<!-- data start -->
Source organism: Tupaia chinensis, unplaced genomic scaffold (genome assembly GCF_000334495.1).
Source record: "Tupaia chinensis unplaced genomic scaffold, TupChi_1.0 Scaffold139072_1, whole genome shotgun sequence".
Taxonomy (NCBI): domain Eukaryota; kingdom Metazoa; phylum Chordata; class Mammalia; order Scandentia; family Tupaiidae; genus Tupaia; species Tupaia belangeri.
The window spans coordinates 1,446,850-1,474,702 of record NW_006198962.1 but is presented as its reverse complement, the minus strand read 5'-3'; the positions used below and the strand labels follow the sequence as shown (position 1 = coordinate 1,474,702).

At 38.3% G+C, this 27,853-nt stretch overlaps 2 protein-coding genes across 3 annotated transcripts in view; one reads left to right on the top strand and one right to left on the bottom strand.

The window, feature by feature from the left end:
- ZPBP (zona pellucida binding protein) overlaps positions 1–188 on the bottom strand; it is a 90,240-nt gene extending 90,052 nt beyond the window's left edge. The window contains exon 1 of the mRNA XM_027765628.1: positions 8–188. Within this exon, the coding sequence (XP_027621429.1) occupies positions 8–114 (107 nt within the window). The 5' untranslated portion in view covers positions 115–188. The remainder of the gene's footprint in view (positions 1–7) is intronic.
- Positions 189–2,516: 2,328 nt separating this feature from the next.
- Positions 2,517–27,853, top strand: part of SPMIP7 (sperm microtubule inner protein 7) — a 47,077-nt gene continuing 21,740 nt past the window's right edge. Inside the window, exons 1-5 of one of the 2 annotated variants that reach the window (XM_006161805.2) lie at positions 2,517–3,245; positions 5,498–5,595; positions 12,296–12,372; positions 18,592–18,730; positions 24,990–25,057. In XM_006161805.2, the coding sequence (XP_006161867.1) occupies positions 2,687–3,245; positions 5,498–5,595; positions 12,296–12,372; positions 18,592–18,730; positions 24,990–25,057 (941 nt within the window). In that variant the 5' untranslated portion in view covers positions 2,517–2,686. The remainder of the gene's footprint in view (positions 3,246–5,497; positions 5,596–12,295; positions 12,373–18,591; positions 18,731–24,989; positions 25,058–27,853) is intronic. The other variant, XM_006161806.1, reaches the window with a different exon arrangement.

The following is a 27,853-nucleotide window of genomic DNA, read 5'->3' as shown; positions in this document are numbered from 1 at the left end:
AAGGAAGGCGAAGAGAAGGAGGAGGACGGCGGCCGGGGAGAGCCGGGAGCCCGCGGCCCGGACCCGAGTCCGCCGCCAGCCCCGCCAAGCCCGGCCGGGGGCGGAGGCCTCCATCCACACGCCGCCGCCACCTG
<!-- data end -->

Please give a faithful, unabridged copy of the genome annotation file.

Source organism: Tupaia chinensis, unplaced genomic scaffold (genome assembly GCF_000334495.1).
Source record: "Tupaia chinensis unplaced genomic scaffold, TupChi_1.0 Scaffold139072_1, whole genome shotgun sequence".
Taxonomy (NCBI): domain Eukaryota; kingdom Metazoa; phylum Chordata; class Mammalia; order Scandentia; family Tupaiidae; genus Tupaia; species Tupaia belangeri.
The window spans coordinates 1,446,850-1,474,702 of record NW_006198962.1 but is presented as its reverse complement, the minus strand read 5'-3'; the positions used below and the strand labels follow the sequence as shown (position 1 = coordinate 1,474,702).

At 38.3% G+C, this 27,853-nt stretch overlaps 2 protein-coding genes across 3 annotated transcripts in view; one reads left to right on the top strand and one right to left on the bottom strand.

The window, feature by feature from the left end:
- ZPBP (zona pellucida binding protein) overlaps positions 1–188 on the bottom strand; it is a 90,240-nt gene extending 90,052 nt beyond the window's left edge. The window contains exon 1 of the mRNA XM_027765628.1: positions 8–188. Within this exon, the coding sequence (XP_027621429.1) occupies positions 8–114 (107 nt within the window). The 5' untranslated portion in view covers positions 115–188. The remainder of the gene's footprint in view (positions 1–7) is intronic.
- Positions 189–2,516: 2,328 nt separating this feature from the next.
- Positions 2,517–27,853, top strand: part of SPMIP7 (sperm microtubule inner protein 7) — a 47,077-nt gene continuing 21,740 nt past the window's right edge. Inside the window, exons 1-5 of one of the 2 annotated variants that reach the window (XM_006161805.2) lie at positions 2,517–3,245; positions 5,498–5,595; positions 12,296–12,372; positions 18,592–18,730; positions 24,990–25,057. In XM_006161805.2, the coding sequence (XP_006161867.1) occupies positions 2,687–3,245; positions 5,498–5,595; positions 12,296–12,372; positions 18,592–18,730; positions 24,990–25,057 (941 nt within the window). In that variant the 5' untranslated portion in view covers positions 2,517–2,686. The remainder of the gene's footprint in view (positions 3,246–5,497; positions 5,596–12,295; positions 12,373–18,591; positions 18,731–24,989; positions 25,058–27,853) is intronic. The other variant, XM_006161806.1, reaches the window with a different exon arrangement.

The following is a 27,853-nucleotide window of genomic DNA, read 5'->3' as shown; positions in this document are numbered from 1 at the left end:
AAGGAAGGCGAAGAGAAGGAGGAGGACGGCGGCCGGGGAGAGCCGGGAGCCCGCGGCCCGGACCCGAGTCCGCCGCCAGCCCCGCCAAGCCCGGCCGGGGGCGGAGGCCTCCATCCACACGCCGCCGCCACCTG